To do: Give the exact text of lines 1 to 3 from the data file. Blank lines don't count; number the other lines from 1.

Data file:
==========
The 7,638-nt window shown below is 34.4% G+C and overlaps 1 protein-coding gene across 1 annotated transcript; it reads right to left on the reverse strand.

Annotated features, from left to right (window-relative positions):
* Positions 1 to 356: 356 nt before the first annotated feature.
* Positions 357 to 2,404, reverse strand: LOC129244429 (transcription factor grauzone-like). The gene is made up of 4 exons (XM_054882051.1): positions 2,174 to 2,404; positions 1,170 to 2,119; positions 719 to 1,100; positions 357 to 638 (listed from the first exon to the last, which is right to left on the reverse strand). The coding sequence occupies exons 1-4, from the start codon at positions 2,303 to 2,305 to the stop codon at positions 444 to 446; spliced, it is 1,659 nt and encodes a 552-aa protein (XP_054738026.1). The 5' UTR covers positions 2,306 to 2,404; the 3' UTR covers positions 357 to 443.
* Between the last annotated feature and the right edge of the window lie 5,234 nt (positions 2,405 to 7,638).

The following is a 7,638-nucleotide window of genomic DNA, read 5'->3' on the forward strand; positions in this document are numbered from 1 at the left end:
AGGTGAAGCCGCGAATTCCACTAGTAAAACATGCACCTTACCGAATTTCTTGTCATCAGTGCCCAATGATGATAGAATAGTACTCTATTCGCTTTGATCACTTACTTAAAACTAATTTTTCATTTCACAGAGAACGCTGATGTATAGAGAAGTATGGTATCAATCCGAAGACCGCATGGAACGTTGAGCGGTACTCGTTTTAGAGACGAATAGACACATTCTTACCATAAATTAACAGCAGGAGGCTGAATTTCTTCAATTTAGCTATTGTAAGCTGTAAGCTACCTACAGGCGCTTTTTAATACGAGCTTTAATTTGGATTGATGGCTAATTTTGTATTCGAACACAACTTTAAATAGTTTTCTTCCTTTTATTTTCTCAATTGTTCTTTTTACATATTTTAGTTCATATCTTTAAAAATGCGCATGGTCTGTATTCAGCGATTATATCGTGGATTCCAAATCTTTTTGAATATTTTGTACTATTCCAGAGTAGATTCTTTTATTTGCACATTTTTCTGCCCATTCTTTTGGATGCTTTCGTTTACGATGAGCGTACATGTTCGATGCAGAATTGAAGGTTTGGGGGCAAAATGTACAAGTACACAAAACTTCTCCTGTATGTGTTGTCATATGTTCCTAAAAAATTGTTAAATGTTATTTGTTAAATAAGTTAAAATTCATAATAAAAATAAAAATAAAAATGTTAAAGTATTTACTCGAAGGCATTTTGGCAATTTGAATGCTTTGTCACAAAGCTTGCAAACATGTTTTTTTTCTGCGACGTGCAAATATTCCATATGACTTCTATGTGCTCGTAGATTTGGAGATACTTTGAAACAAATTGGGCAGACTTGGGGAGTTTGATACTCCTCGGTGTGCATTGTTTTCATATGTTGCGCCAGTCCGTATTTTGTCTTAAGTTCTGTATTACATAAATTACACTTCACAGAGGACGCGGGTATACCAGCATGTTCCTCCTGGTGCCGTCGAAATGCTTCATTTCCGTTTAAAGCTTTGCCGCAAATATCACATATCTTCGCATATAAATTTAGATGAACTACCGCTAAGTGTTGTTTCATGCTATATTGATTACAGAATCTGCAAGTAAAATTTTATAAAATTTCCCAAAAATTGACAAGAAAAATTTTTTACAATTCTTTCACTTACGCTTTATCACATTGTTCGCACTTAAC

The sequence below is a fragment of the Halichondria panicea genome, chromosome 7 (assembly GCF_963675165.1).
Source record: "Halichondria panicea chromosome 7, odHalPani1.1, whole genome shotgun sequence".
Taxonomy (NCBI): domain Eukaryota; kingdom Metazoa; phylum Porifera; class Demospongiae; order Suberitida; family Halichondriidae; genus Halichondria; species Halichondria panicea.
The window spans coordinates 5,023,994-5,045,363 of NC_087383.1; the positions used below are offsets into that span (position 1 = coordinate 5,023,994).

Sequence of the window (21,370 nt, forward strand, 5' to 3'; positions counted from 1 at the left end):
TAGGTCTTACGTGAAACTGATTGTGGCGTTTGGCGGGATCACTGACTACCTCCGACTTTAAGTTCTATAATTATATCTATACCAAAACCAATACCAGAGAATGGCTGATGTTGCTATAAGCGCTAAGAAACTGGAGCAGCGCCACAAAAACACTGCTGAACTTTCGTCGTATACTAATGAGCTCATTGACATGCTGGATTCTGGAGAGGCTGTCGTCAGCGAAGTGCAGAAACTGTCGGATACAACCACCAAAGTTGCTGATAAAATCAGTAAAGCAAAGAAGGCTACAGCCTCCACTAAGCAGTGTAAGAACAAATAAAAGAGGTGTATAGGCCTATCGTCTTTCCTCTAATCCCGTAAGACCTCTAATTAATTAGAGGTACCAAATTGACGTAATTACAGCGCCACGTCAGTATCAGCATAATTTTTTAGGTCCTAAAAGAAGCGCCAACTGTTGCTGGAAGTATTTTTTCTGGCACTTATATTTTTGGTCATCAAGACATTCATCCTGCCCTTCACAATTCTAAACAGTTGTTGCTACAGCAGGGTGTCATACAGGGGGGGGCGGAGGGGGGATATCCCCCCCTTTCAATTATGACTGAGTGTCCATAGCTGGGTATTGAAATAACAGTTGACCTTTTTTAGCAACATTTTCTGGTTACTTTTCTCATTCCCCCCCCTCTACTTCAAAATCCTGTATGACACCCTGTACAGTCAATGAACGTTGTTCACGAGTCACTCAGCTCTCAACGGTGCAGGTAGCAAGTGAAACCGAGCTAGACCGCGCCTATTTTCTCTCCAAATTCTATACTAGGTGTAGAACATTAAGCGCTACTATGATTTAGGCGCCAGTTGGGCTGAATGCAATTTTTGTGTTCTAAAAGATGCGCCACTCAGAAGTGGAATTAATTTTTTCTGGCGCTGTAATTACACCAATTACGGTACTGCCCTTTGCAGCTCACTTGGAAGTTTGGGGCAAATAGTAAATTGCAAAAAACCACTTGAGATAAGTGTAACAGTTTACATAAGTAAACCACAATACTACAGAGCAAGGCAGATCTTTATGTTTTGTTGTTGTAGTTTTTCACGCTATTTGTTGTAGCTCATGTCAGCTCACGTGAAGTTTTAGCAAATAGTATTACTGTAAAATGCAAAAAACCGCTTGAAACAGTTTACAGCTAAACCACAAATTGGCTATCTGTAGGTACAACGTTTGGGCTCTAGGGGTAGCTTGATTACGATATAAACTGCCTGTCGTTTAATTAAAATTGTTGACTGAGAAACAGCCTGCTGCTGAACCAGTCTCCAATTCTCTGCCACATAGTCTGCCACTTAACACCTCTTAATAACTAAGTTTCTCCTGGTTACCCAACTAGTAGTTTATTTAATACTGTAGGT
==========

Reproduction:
The 7,638-nt window shown below is 34.4% G+C and overlaps 1 protein-coding gene across 1 annotated transcript; it reads right to left on the reverse strand.

Annotated features, from left to right (window-relative positions):
* Positions 1 to 356: 356 nt before the first annotated feature.